Wednesday, April 3, 2013

The Hole (2009)

Director Joe Dante was part of the group of directors from the 1980s that created some of the key films from my childhood. Gremlins, Explorers even Twilight Zone: The Movie. And though he is also known for his love of classic monster flicks and penchant toward Looney Tunes, he also created some interesting and unique family entertainment. When I heard his latest flick had been shelved for a couple years before release, I wondered what happened?

Dane (Chris Massoglia) and his little brother Lucas (Nathan Gamble) have moved to a small suburban town with their mom Susan (Teri Polo). Dane is pretty annoyed by the whole thing until he notices the very cute next-door neighbor Julie (Haley Bennett). After some awkward attempts to strike up a conversation (his little brother has no problems with it, much to Dane’s annoyance), the three start hanging out.

That’s when they discover the bizarre trap door in the basement. The kids open it and discover a literal abyss yawning before them. They attempt several experiments to see how deep the chasm delves and what could be inside. Julie reveals that the former owner, now known as Creepy Carl (Bruce Dern) went crazy in the house and moved out after several incidents. Very quickly all three kids learn just what kind of incidents these could be. Disturbing visions start haunting the three, including a ghostly girl, a horrific clown puppet and Dane’s abusive father who seems to be free from prison. And now that the door is open, there seems to be no way to close and keep whatever is inside The Hole from coming out.

Good Points:
  • Balances laughs and scares fairly well
  • The clown puppet is a horrifying creation
  • All three kids feel authentic and help pull in the viewer

Bad Points:
  • Yes it’s a horror film, but don’t expect blood, boobs or anything in that vein
  • Sometimes the creative moments don’t quite connect that way they were intended to
  • The ghost girl feels a bit similar to the typical Japanese ghost girl we are overly familiar with

One thing about Joe Dante is that he always tries to bring something a bit different to his movies. This is no exception. PG-13 horror usually means a de-fanged slasher flick or Twilight rip off. Instead, Dante crafts a family friendly horror film. The humor comes form the character relationships (the banter and rough housing between the brothers, the awkward teen boy trying to talk to the teen girl, etc.) and some solid jump scares and creepy moments. Some of the resolutions don’t quite have the impact they are supposed to and I can’t put my finger on why they don’t work. But all in all it’s an entertaining film with likable characters and one creepy ass clown puppet. That thing gave me the shivers.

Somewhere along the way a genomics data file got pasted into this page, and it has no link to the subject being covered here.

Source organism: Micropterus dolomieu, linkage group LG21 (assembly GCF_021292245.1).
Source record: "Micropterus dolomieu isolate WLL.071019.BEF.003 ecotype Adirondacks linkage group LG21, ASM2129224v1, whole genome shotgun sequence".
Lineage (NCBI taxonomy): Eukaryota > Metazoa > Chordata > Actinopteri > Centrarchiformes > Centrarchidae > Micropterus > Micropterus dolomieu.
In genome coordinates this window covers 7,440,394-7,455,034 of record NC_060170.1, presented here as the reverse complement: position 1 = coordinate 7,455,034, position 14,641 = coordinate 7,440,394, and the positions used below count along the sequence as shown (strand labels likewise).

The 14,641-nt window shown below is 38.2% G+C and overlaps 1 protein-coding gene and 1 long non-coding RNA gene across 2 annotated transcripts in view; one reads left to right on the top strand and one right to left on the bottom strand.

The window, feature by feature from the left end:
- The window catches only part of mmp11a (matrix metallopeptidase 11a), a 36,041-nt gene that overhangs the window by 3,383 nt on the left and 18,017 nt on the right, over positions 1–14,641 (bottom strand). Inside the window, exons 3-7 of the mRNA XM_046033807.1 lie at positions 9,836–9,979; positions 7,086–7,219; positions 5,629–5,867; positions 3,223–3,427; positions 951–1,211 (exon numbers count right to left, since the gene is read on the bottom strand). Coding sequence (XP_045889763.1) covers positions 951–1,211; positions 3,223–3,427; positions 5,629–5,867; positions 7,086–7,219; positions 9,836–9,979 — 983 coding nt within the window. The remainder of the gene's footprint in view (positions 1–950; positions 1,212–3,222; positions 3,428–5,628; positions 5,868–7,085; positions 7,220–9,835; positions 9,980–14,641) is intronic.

Scores (out of 5)
Visuals: 4
Sound: 3
Acting: 4
Script: 3
Music: 4
Direction: 4
Entertainment: 4
Total:  4

Curious about a full review, sent me an email and I’ll make additional thoughts to this review.


  1. The classic Golden Age horror flicks did without exploding heads and graphic amour, and there is value to having some today that one can watch with one's kids (not that I have any) without boredom.

    1. Agreed. It was nice to see the PG13 rating used creatively instead of trying to make an R rated film and removing all the good bits to hit the PG13.

    2. Just as an example of what the old-timers could achieve, this scene from Val Lewton's The Leopard Man (1943) is terrifying, even though there is nothing more graphic in it than a door.

    3. We caught that movie a few years ago. They were running a Val Lewton marathon on TCM around Halloween time. They were all a lot of fun. Caught this one, "Cat People" and one with actual zombies of the voodoo variety. Can't remember the name of that one off the top of my head. But you are right, they were very effective without needing huge special effects. The original version of "The Haunting" does a similar trick with camera work, sound effects and production design (but obviously a larger budget than Lewton worked with).